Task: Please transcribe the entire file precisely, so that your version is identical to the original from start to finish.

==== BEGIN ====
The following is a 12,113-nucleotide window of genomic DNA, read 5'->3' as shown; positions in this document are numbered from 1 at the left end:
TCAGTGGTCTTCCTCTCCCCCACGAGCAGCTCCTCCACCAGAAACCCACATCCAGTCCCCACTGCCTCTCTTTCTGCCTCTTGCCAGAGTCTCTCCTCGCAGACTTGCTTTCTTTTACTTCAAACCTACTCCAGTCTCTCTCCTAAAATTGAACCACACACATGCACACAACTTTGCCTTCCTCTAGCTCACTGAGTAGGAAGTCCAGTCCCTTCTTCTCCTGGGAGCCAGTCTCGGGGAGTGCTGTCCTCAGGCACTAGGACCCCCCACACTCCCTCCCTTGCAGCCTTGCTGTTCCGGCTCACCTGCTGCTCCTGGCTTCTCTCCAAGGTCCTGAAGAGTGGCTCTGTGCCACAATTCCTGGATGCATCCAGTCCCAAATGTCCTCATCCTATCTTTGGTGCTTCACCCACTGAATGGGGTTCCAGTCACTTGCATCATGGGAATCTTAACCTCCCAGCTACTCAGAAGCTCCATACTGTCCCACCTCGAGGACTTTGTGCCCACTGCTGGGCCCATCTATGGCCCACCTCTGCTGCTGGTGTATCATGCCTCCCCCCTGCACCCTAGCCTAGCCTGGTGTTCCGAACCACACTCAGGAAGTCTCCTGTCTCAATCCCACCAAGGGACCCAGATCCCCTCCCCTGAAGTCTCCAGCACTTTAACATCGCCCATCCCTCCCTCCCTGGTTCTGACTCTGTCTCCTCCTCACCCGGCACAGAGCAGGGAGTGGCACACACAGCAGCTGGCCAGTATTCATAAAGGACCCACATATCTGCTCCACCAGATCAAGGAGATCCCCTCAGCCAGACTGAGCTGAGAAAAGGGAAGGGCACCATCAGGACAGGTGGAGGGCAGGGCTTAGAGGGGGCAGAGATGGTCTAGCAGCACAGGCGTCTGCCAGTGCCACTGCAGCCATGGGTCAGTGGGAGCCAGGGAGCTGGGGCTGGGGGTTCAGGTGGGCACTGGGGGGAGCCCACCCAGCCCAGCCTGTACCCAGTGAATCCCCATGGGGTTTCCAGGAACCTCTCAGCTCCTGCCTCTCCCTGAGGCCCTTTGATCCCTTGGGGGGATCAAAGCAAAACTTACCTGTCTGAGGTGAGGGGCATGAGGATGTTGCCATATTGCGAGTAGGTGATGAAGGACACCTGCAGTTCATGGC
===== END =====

The following is a 12,113-nucleotide window of genomic DNA, read 5'->3' as shown; positions in this document are numbered from 1 at the left end:
TCAGTGGTCTTCCTCTCCCCCACGAGCAGCTCCTCCACCAGAAACCCACATCCAGTCCCCACTGCCTCTCTTTCTGCCTCTTGCCAGAGTCTCTCCTCGCAGACTTGCTTTCTTTTACTTCAAACCTACTCCAGTCTCTCTCCTAAAATTGAACCACACACATGCACACAACTTTGCCTTCCTCTAGCTCACTGAGTAGGAAGTCCAGTCCCTTCTTCTCCTGGGAGCCAGTCTCGGGGAGTGCTGTCCTCAGGCACTAGGACCCCCCACACTCCCTCCCTTGCAGCCTTGCTGTTCCGGCTCACCTGCTGCTCCTGGCTTCTCTCCAAGGTCCTGAAGAGTGGCTCTGTGCCACAATTCCTGGATGCATCCAGTCCCAAATGTCCTCATCCTATCTTTGGTGCTTCACCCACTGAATGGGGTTCCAGTCACTTGCATCATGGGAATCTTAACCTCCCAGCTACTCAGAAGCTCCATACTGTCCCACCTCGAGGACTTTGTGCCCACTGCTGGGCCCATCTATGGCCCACCTCTGCTGCTGGTGTATCATGCCTCCCCCCTGCACCCTAGCCTAGCCTGGTGTTCCGAACCACACTCAGGAAGTCTCCTGTCTCAATCCCACCAAGGGACCCAGATCCCCTCCCCTGAAGTCTCCAGCACTTTAACATCGCCCATCCCTCCCTCCCTGGTTCTGACTCTGTCTCCTCCTCACCCGGCACAGAGCAGGGAGTGGCACACACAGCAGCTGGCCAGTATTCATAAAGGACCCACATATCTGCTCCACCAGATCAAGGAGATCCCCTCAGCCAGACTGAGCTGAGAAAAGGGAAGGGCACCATCAGGACAGGTGGAGGGCAGGGCTTAGAGGGGGCAGAGATGGTCTAGCAGCACAGGCGTCTGCCAGTGCCACTGCAGCCATGGGTCAGTGGGAGCCAGGGAGCTGGGGCTGGGGGTTCAGGTGGGCACTGGGGGGAGCCCACCCAGCCCAGCCTGTACCCAGTGAATCCCCATGGGGTTTCCAGGAACCTCTCAGCTCCTGCCTCTCCCTGAGGCCCTTTGATCCCTTGGGGGGATCAAAGCAAAACTTACCTGTCTGAGGTGAGGGGCATGAGGATGTTGCCATATTGCGAGTAGGTGATGAAGGACACCTGCAGTTCATGGC